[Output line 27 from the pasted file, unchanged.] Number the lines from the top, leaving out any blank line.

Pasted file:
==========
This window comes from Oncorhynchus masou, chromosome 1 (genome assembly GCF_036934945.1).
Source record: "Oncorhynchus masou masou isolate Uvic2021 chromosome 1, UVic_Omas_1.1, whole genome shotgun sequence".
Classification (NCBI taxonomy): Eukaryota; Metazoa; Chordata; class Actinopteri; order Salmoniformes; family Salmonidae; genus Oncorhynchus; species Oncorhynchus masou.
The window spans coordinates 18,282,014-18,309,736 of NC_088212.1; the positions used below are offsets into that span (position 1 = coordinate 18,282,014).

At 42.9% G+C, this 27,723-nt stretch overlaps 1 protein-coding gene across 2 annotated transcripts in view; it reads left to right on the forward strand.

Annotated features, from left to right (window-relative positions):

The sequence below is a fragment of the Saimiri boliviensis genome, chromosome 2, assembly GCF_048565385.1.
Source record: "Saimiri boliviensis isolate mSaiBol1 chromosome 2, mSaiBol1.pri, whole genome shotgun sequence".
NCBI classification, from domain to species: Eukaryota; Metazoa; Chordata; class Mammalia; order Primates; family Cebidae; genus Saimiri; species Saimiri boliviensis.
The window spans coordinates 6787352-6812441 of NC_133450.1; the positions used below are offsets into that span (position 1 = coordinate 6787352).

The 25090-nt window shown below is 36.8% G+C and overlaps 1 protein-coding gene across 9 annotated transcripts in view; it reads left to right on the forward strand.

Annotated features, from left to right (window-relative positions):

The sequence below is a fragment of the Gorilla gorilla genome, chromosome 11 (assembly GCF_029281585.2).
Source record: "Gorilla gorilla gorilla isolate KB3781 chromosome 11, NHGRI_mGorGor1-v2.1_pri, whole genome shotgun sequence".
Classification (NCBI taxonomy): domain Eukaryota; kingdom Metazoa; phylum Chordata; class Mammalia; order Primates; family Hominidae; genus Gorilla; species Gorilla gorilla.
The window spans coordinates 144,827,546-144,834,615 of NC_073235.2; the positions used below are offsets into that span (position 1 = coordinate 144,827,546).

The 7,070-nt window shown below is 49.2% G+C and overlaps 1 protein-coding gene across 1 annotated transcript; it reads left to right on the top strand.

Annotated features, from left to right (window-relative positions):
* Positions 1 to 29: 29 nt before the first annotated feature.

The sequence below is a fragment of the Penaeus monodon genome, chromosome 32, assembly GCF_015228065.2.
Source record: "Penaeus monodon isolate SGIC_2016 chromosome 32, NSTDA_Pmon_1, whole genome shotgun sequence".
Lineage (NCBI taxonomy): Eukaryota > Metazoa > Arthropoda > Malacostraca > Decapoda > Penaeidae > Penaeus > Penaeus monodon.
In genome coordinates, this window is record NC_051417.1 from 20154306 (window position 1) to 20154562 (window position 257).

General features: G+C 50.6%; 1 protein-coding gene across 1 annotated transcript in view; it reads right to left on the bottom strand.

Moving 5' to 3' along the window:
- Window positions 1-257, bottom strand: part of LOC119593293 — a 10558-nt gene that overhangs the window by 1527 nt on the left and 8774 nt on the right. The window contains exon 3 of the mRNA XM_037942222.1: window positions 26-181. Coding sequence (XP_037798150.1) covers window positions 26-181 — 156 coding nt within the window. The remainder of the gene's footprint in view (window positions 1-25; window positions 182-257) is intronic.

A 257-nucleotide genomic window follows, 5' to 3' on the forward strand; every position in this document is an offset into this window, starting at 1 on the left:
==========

A 257-nucleotide genomic window follows, 5' to 3' on the forward strand; every position in this document is an offset into this window, starting at 1 on the left: